By David Moore
ZIMBABWE’S beleaguered ruling party has introduced a Bill banning foreign funding of, and imposing extraordinary state controls over, non-governmental organisations involved in human rights an
d governance activities.
The Bill will smother vibrant civil society umbrella groups such as the National Constitutional Assembly and the Zimbabwe Crisis Coalition. The fighters in the Zimbabwe Human Rights NGO Forum, Amani Trust and the Legal Resources Centre and the like will starve. The Zimbabwe Elections Support Network will stop educating voters and monitoring their elections’ free-and-fairness. It’ll be the same story for thousands of well-meaning democrats with meagre internal resources, seen by Zanu PF as part of the Movement for Democratic Change’s challenge in the parliamentary election scheduled for March 2005.
Resorting to Africa-centrism and its 1964 ideology of “we are our own liberators”, Zanu PF claims these organisations tot up murder and torture accounts and teach the bourgeois delusions of multiparty democracy and individual liberty all for the Blair-Bush conspiracy. Zanu PF liberated Zimbabwe on its own, it says: so should its challengers.
Is this belief myth or lie? Zanu PF’s version of struggle history forgets scores of foreign supporters. It ignores churches. It downplays states ranging from their neighbours such as Zambia, Tanzania and Mozambique (where freedom fighters were domiciled and trained) to the Swedes, Chinese, Soviets and even the many guises of Britain and the United States. It sidelines big NGOs such as Amnesty International. It ignores the impromptu Zimbabwe Detainees’ Defence Committee, which lobbied in the mid-1970s for the Zanu leaders jailed in Lusaka for allegedly assassinating their chairman, Herbert Chitepo.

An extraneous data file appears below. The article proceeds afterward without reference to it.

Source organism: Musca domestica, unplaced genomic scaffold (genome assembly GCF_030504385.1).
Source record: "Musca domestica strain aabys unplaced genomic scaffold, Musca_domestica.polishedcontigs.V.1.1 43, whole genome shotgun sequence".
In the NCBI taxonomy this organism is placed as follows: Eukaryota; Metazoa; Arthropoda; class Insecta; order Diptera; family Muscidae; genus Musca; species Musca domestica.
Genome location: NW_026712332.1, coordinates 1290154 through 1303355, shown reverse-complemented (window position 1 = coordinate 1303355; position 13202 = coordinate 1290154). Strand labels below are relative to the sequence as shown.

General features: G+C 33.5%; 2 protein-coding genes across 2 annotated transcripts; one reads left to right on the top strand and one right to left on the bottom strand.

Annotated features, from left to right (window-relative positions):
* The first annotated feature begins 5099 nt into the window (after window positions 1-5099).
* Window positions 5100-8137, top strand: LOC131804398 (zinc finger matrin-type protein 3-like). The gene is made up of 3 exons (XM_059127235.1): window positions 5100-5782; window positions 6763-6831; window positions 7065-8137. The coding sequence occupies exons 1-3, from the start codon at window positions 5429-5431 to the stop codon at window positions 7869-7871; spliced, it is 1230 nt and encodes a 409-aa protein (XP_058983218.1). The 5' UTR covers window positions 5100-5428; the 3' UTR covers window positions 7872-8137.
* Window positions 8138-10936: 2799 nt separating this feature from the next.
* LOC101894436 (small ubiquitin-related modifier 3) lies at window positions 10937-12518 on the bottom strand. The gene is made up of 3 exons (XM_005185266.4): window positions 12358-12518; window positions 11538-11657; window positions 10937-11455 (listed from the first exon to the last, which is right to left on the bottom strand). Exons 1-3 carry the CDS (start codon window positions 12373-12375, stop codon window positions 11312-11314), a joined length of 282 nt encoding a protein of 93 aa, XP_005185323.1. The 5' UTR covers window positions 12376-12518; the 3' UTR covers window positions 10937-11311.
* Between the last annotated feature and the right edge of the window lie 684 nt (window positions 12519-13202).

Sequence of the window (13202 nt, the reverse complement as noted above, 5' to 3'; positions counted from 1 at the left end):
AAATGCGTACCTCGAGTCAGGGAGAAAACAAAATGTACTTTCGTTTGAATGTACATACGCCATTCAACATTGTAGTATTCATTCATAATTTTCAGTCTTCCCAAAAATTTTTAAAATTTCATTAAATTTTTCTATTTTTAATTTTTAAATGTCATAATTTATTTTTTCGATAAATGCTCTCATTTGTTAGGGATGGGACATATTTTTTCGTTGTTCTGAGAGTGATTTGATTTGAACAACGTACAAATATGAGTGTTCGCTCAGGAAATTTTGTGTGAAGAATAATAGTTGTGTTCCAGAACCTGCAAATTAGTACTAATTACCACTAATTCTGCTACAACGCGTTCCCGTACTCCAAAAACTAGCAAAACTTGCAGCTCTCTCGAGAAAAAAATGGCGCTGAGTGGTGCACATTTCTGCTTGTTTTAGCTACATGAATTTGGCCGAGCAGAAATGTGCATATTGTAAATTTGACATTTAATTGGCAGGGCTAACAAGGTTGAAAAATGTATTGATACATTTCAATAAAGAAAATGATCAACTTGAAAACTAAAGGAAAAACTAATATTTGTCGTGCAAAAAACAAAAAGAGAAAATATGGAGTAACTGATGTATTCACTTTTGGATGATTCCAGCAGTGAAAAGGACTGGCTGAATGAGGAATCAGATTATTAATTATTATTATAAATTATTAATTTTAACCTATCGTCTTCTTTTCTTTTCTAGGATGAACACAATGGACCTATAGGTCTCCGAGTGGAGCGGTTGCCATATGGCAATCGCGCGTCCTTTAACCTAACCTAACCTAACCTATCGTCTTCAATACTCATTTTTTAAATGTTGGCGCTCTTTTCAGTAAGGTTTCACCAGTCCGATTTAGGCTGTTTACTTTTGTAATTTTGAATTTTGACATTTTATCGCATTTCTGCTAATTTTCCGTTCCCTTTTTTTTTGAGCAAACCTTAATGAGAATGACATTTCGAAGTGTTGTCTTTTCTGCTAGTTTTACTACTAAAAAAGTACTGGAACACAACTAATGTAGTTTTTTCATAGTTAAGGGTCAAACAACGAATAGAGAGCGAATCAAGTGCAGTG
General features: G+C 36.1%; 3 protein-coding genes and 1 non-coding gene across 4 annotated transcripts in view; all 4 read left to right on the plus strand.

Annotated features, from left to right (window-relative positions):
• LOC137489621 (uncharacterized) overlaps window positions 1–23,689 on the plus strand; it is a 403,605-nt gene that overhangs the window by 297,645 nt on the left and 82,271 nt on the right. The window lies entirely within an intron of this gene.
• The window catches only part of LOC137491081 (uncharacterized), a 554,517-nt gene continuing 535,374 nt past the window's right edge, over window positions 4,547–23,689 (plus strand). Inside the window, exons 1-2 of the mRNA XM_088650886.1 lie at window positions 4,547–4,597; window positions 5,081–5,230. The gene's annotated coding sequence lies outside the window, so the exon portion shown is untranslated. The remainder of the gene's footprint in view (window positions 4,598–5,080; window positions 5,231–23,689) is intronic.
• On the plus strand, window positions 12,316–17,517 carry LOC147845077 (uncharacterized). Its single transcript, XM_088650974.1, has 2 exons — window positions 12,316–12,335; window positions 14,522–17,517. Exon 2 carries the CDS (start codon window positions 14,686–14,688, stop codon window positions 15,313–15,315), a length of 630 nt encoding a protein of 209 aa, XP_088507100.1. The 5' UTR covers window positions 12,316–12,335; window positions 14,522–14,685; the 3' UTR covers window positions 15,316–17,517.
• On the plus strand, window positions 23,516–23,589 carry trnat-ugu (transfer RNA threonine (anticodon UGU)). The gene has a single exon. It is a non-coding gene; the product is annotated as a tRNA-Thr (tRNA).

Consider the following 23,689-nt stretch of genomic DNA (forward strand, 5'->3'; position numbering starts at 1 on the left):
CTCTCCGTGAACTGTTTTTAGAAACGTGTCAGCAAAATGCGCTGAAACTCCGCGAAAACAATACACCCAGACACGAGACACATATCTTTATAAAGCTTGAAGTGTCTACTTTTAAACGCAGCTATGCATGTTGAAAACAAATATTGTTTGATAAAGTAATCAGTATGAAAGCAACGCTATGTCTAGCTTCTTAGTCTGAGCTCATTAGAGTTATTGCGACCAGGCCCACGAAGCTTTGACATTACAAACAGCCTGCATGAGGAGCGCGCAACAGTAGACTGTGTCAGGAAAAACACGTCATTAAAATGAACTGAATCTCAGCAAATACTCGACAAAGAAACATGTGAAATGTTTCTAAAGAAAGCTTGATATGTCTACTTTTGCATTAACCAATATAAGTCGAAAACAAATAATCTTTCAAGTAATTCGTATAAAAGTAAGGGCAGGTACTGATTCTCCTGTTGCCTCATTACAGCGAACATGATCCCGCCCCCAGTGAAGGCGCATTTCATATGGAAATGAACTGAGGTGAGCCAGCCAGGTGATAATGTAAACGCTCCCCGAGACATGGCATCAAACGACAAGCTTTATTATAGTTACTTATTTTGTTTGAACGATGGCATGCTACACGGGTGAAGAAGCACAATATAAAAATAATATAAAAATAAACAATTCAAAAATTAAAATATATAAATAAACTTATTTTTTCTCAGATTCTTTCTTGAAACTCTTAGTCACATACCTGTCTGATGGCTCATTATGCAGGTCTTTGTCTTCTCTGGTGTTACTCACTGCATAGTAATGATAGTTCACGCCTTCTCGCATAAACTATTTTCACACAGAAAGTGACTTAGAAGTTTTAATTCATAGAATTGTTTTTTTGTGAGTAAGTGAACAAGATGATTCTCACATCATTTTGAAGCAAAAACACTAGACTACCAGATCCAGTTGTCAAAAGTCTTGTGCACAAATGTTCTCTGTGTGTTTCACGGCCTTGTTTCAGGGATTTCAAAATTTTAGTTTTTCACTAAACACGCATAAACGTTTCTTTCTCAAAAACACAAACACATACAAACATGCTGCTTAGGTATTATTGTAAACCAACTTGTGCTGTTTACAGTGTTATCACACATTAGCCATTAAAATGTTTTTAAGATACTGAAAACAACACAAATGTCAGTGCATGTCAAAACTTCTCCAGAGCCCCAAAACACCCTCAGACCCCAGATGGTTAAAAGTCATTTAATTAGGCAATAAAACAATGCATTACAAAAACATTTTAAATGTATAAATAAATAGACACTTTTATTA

History reveals that this myth-lie is impossible, and that Zanu PF knew it at the beginning of the road. In the early 1960s, Robert Mugabe’s adroit dialectic of “international nationalism” impressed a Salisbury-based American consul-general. An interview with Zimbabwe’s future president records his thoughts as such: “African political or labour movements in this country cannot stand on their own without financial backing from some external source – however – (one must be) capable of ‘riding the tiger’ without ‘ending inside’.” That’s clear recognition of dependence on Western table crumbs, but not today’s discourse.
If one pursues the relationship of tiger and rider, the balance must be clarified. Now we know there are no such things as puppets: Al Qaeda’s blowback taught us how global hubris quickly sours. Foreign funding per se is not at issue, but its effects. It is not enough to label recipients as dangling on their master’s strings. If one goes through history, they are always there: what matters is their elasticity.
London’s Public Record Office tells us how far these cords stretch. A November 1967 telegram from Accra is there, reading: “Mrs Sarah F Mugabe, Ghanaian-born wife of Robert Mugabe, secretary-general of Zanu, has been invited to visit Britain by the Ariel Foundation. She is to do a year’s secretarial course, and Ariel undertake to be responsible for her financially.” It continues, saying Mrs Mugabe would need Ariel’s confirmation of support before obtaining an entry permit. “In view of short notice Ariel who are well known to us has asked for our help. Please take this telegram as the confirmation required.”
Scribbles underneath read: “Would you wish to have this on one of your files? If not, it can be destroyed.” Another hand penned, “Can we now destroy?” According to the “parapolitics” website, the Ariel Foundation was a Central Intelligence Agency front. Who was liberating ourselves?